Lack of infrastructure in rural areas affects health and well-being
Young girl at the children’s village (photo: SOS archives)
The city of Jos is the capital of Plateau State in central Nigeria and has a population of approximately 900,000. Jos is an important commercial and tourist centre, and its tin mines attract internal migrants from all over Nigeria to the city. The region is thus very ethnically and linguistically diverse. Its location in the “middle belt” of Nigeria places it at the centre of the divide between the Muslim north and the predominantly Christian south.
In the past decade or so, Jos has repeatedly seen violent clashes between Muslims and Christians. Violent riots broke out in 2001, 2008 and in 2010, leaving over 2,000 people dead. There have also been severe violent clashes in other towns in northern Nigeria. Besides the great number of deaths and wounded people, an estimated 5,000 people have been displaced by the violence.
Jos has a large Christian population in the otherwise Muslim north, and the two tend to live in separate villages. Traditionally, the Christians are farmers, while the Muslims are cattle herders, and the two often compete for resources and land. So although religion appears to lie at the heart of the tensions, there are other underlying social and economic factors that foment the conflict. The traditional agricultural lifestyle of the region is also under threat by tin mining activities, and Plateau natives feel excluded from the country’s oil wealth and want land rights and more autonomy.
Poverty is at the root of discontent
Nigeria’s socio-economic problems are complex but include the mismanagement of oil revenues by the ruling elite and, as a result, the increasing desperation and anger of the country’s poor. Unemployment is especially high amongst young people, making them easy recruits for militant groups or criminal activities.
The northern, rural regions of Nigeria continue to suffer high levels of poverty. The country has one of the greatest numbers of malnourished children in all of Africa. Children who have lost parental care and those whose parents are affected by HIV/AIDS are particularly vulnerable to food insecurity and malnutrition. With a view to achieving the United Nations Millennium Development Goals for 2015, state welfare programmes have brought some relief in recent years, but thousands of families still urgently require support.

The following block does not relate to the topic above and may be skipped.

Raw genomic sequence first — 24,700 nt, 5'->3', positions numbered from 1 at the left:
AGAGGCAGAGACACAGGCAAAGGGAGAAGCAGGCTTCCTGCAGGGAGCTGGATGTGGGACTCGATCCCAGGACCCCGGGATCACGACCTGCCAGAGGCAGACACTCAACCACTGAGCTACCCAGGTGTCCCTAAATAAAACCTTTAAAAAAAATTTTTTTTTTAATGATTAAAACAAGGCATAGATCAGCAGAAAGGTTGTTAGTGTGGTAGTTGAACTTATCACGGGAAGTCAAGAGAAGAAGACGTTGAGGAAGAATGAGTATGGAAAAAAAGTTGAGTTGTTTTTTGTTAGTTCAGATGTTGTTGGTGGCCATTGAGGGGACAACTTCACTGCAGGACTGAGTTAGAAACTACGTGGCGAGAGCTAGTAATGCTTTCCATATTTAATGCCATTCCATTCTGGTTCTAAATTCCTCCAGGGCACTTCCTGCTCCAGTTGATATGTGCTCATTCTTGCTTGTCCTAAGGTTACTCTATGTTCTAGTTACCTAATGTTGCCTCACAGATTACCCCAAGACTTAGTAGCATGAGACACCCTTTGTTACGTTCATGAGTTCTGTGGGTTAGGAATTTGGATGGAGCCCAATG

What we do in Jos
An SOS family in Jos (photo: SOS archives)
SOS Children's Villages began its work in Jos in 2011.
Strengthening families: The family strengthening programme ensures that children have access to essential educational, nutritional and health services. It provides assistance to families affected by HIV/AIDS, for example through payment of outstanding rent or the children’s school fees, and donation of clothing and food.
We offer guidance to parents on income generation and parenting skills. The social centre also provides counselling services and medical care in cooperation with local organisations.
Care in families: For children from the region who are no longer able to live with their parents, twelve SOS families can provide a loving home for up to 120 children. In each family, they live with their brothers and sisters and are affectionately cared for by their SOS mother.
Education: The children attend the SOS Kindergarten together with local children from the community. The kindergarten also has one class for children with learning disabilities. The children then go on to complete their primary education at the SOS Hermann Gmeiner School. Around 210 pupils from the children’s village and the neighbourhood attend the school. This way, children who grow up in an SOS family are integrated into the local community from a young age.